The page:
By the time that Snow White and the Seven Dwarfs was ready for release, the Walt Disney company was wise to many more of the ways in which the movie–and its songs–could be promoted.
And the tastes of popular music had evolved in a way that would have seemed inconceivable at the time of “The Three Little Pigs”. For this was the much-revered “Big Band Era”.
Most records being put out at the time were dance records by orchestras of ten or more pieces. “Swing” bands were followed avidly by “alligators” and “hep cats”, some of whom followed their favorites in such monthly magazines as “Down Beat” and “Metronome”.
“Sweet” and “Society” bands also had followings, even if those followings were not as avid as those of the “swing” bands. And there was room for all kinds of boats in this rising tide of melody, harmony and rhythm.
There were seven songs available from the Snow White score. Of the seven, the one that seems to have been ignored by the bands was the “Dwarfs’ Yodel Song” (a/k/a “The Silly Song”). One could picture a “show” band–such as those of Fred Waring or Ted Weems–tackling a number that would give their large number of vocalists a chance to shine individually. But nobody seems to have thought of that.
Another song that got almost totally ignored was “I’m Wishing”. Only one dance recording of the piece is known: that by Fred Rich and his group of studio musicians, who recorded six of the seven songs for Decca. Rich had been leading radio-studio bands for about ten years, after a spell leading the orchestra at the Hotel Astor in midtown Manhattan. His bands usually had some of the best studio cats in New York. The six sides feature vocals either by a male quartet known as “The Clubmen”, or by a crooner named Sonny Schuyler–who later changed his billing to “Sunny Skylar”, and enjoyed some success as a lyricist in Tin Pan Alley.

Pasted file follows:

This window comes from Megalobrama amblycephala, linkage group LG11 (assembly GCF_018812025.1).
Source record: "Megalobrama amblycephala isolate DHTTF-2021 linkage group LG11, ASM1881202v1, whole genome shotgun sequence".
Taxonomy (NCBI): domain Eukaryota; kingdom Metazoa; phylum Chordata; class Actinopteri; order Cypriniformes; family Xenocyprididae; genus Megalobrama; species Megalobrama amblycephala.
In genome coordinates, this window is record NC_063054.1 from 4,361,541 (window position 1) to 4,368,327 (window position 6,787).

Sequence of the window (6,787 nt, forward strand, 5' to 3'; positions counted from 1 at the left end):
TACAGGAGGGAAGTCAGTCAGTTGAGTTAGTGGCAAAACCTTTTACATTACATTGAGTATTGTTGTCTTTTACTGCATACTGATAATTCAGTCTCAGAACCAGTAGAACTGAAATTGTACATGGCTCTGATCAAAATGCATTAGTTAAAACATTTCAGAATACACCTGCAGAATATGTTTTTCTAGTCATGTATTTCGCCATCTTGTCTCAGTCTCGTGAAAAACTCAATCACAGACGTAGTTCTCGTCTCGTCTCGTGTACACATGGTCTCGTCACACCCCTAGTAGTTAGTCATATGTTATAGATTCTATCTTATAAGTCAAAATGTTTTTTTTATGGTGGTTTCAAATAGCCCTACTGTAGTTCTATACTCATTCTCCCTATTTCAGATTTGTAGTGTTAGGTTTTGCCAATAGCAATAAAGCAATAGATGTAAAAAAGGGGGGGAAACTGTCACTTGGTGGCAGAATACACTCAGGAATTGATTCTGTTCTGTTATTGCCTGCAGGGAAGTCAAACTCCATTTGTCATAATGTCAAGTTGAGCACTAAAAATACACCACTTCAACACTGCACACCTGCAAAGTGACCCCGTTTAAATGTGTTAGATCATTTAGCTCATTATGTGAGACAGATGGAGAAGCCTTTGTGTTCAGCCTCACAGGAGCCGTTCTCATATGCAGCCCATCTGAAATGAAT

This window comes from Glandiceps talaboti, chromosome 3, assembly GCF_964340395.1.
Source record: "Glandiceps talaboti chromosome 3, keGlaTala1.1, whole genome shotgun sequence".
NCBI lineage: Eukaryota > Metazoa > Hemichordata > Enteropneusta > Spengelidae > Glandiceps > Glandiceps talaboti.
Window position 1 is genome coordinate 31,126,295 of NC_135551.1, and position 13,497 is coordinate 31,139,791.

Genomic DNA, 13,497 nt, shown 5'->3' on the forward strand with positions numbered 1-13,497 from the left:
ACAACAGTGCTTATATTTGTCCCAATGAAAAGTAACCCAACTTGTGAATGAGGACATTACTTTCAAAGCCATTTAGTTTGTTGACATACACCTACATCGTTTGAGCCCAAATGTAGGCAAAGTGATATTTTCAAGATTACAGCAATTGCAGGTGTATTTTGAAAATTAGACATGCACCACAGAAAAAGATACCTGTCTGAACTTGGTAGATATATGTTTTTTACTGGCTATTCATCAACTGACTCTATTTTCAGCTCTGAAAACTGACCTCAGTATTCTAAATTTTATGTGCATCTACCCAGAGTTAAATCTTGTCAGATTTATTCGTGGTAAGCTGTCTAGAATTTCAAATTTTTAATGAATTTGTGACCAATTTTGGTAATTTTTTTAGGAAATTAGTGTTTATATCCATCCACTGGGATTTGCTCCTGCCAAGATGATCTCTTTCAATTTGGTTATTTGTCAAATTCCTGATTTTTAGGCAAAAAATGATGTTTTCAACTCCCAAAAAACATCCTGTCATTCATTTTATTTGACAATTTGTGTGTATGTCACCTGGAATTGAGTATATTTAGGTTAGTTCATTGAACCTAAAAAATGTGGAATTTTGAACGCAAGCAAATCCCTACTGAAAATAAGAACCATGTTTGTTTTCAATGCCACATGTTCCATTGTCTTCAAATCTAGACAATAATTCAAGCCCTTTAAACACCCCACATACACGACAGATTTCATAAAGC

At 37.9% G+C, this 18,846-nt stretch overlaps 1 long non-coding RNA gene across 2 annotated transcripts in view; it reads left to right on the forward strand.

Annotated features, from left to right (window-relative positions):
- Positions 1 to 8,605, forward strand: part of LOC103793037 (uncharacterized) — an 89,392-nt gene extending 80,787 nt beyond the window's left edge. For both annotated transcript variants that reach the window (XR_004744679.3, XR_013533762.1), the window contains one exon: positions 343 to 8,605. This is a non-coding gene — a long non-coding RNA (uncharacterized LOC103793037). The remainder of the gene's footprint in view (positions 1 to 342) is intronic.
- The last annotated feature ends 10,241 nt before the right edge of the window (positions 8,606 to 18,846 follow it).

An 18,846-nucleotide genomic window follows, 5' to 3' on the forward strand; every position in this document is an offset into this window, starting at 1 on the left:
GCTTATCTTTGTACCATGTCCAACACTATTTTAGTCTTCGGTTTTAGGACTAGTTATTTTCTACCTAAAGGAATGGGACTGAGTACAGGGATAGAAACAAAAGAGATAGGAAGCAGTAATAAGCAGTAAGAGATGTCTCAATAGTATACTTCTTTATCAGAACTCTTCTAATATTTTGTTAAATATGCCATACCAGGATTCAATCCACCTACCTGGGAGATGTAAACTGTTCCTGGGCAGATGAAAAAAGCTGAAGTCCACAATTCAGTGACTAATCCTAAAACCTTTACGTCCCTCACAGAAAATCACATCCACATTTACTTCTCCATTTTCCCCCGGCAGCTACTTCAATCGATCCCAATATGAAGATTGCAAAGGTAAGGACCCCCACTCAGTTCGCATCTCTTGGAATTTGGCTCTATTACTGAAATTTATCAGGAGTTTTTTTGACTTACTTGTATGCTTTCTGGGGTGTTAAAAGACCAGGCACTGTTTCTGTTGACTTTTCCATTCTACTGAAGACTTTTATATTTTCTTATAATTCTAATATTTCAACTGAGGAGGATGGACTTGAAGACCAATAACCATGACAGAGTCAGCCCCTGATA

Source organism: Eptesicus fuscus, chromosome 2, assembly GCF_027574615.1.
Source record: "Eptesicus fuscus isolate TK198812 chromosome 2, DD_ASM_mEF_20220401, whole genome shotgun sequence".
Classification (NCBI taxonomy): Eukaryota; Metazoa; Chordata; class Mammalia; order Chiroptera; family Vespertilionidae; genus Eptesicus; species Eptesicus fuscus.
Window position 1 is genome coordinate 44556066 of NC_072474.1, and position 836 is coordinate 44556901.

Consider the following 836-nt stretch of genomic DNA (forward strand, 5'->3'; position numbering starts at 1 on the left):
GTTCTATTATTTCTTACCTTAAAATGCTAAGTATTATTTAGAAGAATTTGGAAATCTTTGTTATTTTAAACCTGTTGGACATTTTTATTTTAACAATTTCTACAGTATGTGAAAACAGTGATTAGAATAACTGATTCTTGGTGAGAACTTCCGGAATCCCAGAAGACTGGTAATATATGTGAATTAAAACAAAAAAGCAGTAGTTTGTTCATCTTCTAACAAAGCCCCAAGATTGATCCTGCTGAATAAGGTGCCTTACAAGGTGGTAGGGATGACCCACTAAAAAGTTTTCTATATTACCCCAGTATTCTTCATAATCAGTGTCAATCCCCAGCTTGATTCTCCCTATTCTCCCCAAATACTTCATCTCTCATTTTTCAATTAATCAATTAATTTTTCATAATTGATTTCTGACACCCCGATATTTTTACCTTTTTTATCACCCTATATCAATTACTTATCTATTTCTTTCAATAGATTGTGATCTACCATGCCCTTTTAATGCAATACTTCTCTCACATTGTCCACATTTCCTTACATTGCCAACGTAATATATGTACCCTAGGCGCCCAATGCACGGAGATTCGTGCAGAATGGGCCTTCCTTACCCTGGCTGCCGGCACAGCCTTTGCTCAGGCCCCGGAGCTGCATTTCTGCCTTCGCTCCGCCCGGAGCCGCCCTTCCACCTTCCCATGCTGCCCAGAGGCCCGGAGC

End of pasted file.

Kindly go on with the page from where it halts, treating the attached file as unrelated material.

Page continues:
“Some Day My Prince Will Come” got slightly wider treatment. Besides Rich (with a vocal by Schuyler, using a special lyric made for a male singer), the song was also recorded by one decidedly minor-league band (Norman Cloutier for what was left of the “dime store” labels), and one studio band (Bib Snyderr for the thirty-five cent Vocalon marque).
Two other romantic numbers from the score, “With A Smile And A Song” and “One Song” got wider coverage. “One Song” got the sweet treatment from Gene Kardos (“dime store”labels) and Jimmie Livingston’s Hotel Charlotte Orchestra (Bluebird). A slightly more swinging treatment was afforded by Art (sic) Shaw, not yet the big name that he would be by the end of 1938. Shaw’s Brunswick recording featured Nita Bradley, a singer heavily influenced by Mildred Bailey.
The two liveliest numbers of the score–the march “Heigh-Ho” and the fox trot “Whistle While You Work”–were also the most widely covered.
“Whistle” was done by the widest range of bands–ranging from Guy Lombardo and his Royal Canadians (Victor), through the stylized society sound of Shep Fields and his Rippling Rhythm (Bluebird), the straight, sweet sounds of Bert Block and his Bell Music (Vocalion), and the swinging sounds of Artie Shaw, with tenor-sax man Tony Pastor taking the vocal.
“Heigh-Ho” also had a wide range of band versions, ranging from the Lombardo-wannabee Jimmie Livingston (recorded by Bluebird in North Carolina), through the show-band style of Horace Heidt and his Musical Knights (Brunswick), the dance-band sounds of Gene Kardos (“dime stores”), and Fred Rich (Decca) through the swinging music of the traic Bunny Berigan (Victor).
“Heigh-Ho” even spawned a non-dance version on Vocalion by the Kidoodlers, a four-man vocal-and-instrumental “novelty” group who not only sang, but played such instruments as guitars (regular and Hawaiian), washboard, and whistles (both slide- and penny-whistles).
Next Week: A Holiday “Celebrake”-tion